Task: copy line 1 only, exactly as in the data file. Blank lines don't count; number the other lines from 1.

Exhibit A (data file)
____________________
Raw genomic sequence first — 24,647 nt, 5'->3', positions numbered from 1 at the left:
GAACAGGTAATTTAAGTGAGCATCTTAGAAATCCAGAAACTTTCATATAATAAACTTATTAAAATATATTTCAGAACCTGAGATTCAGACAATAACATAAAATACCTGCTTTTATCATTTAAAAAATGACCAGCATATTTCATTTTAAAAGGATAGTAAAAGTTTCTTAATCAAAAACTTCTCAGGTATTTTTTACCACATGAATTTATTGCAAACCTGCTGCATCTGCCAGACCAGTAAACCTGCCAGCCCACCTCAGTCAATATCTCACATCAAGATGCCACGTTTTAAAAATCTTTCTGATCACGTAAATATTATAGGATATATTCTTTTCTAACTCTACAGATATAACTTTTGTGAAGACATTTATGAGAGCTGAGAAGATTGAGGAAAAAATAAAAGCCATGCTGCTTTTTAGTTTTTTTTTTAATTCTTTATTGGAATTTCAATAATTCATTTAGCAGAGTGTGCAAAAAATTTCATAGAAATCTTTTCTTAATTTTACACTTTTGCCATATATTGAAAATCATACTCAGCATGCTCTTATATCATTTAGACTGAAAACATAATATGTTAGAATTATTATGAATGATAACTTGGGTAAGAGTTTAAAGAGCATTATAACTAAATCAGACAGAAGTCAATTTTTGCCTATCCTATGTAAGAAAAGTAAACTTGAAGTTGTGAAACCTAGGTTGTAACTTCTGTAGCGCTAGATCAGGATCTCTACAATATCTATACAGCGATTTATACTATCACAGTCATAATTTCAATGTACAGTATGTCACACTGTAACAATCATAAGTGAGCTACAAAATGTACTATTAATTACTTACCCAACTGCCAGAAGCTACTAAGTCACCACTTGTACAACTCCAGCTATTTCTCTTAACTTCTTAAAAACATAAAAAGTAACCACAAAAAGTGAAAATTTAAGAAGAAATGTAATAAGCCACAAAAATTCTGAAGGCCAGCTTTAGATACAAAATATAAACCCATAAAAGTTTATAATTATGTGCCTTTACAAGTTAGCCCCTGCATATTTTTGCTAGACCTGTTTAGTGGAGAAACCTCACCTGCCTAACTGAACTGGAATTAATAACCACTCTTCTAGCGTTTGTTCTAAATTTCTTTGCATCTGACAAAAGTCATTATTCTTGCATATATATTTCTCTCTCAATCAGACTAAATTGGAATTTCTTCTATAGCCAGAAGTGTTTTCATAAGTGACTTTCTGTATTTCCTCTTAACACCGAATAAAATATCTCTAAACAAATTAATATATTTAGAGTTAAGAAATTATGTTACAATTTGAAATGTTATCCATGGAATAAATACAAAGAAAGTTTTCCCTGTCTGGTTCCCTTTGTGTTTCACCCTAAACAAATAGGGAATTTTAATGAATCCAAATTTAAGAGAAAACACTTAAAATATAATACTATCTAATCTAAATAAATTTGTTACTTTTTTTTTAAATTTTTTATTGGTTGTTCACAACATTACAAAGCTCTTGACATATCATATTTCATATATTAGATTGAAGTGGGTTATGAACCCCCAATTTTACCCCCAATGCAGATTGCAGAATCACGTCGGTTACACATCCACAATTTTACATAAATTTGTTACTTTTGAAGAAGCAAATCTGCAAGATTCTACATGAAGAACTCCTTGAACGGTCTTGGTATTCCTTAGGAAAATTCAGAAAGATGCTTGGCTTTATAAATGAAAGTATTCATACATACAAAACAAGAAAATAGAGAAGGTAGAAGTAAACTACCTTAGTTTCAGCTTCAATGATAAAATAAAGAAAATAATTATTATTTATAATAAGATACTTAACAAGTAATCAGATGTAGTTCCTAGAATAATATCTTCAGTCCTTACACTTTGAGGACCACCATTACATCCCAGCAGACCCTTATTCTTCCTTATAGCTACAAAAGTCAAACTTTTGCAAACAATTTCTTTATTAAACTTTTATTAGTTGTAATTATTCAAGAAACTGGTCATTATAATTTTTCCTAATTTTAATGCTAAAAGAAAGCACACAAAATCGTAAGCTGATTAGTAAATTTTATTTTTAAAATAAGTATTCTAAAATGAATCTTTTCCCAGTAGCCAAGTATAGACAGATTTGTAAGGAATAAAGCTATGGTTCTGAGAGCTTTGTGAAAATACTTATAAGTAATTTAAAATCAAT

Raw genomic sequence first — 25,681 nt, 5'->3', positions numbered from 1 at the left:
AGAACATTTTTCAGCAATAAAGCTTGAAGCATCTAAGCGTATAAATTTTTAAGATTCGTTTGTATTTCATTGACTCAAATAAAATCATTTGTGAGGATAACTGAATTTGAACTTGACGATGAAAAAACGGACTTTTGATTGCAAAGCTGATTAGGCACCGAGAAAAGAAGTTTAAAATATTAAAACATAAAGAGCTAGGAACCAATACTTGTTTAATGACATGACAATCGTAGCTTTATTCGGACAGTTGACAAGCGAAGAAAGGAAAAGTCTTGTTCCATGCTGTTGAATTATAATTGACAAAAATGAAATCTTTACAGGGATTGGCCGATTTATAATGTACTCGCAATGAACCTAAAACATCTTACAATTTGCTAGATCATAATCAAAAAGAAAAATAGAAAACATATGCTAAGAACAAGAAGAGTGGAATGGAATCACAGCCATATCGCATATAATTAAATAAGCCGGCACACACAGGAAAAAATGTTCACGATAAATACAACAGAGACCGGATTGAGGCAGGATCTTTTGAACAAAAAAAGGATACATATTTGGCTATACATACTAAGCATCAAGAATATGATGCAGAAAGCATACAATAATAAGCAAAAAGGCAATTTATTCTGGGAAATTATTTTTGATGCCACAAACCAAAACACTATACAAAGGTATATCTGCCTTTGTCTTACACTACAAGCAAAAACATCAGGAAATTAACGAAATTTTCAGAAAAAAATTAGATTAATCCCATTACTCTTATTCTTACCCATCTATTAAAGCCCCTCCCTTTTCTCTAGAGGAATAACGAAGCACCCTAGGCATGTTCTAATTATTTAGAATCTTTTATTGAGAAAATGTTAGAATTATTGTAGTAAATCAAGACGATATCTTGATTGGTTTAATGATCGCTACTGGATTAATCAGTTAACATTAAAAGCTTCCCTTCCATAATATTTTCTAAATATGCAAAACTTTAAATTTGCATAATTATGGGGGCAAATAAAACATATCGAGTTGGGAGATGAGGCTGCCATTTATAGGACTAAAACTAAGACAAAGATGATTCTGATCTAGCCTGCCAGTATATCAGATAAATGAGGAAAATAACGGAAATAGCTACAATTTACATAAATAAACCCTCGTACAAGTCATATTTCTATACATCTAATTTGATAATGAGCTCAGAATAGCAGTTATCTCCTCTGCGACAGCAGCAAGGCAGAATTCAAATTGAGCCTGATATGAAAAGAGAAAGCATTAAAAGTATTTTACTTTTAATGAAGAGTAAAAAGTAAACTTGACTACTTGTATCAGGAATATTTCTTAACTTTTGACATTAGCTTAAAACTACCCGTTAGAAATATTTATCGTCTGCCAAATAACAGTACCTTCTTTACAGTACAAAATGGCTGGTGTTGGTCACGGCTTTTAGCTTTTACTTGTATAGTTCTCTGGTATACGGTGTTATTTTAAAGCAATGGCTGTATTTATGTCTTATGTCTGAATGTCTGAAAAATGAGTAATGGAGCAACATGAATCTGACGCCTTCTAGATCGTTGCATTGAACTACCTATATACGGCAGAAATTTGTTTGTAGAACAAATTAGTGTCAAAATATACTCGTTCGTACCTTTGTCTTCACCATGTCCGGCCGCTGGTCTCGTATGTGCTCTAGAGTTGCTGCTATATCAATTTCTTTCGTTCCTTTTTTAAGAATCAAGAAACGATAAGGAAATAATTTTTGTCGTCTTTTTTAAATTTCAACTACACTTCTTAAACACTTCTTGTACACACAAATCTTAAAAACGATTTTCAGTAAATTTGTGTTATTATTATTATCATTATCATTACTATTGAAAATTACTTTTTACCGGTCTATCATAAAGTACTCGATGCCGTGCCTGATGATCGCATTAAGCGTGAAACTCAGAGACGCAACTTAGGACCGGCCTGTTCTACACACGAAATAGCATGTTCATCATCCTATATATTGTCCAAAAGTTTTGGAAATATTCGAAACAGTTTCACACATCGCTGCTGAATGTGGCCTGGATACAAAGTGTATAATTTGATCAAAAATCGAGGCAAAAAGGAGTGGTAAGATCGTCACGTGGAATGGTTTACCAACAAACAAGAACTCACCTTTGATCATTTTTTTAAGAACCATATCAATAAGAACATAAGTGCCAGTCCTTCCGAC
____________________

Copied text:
Raw genomic sequence first — 24,647 nt, 5'->3', positions numbered from 1 at the left: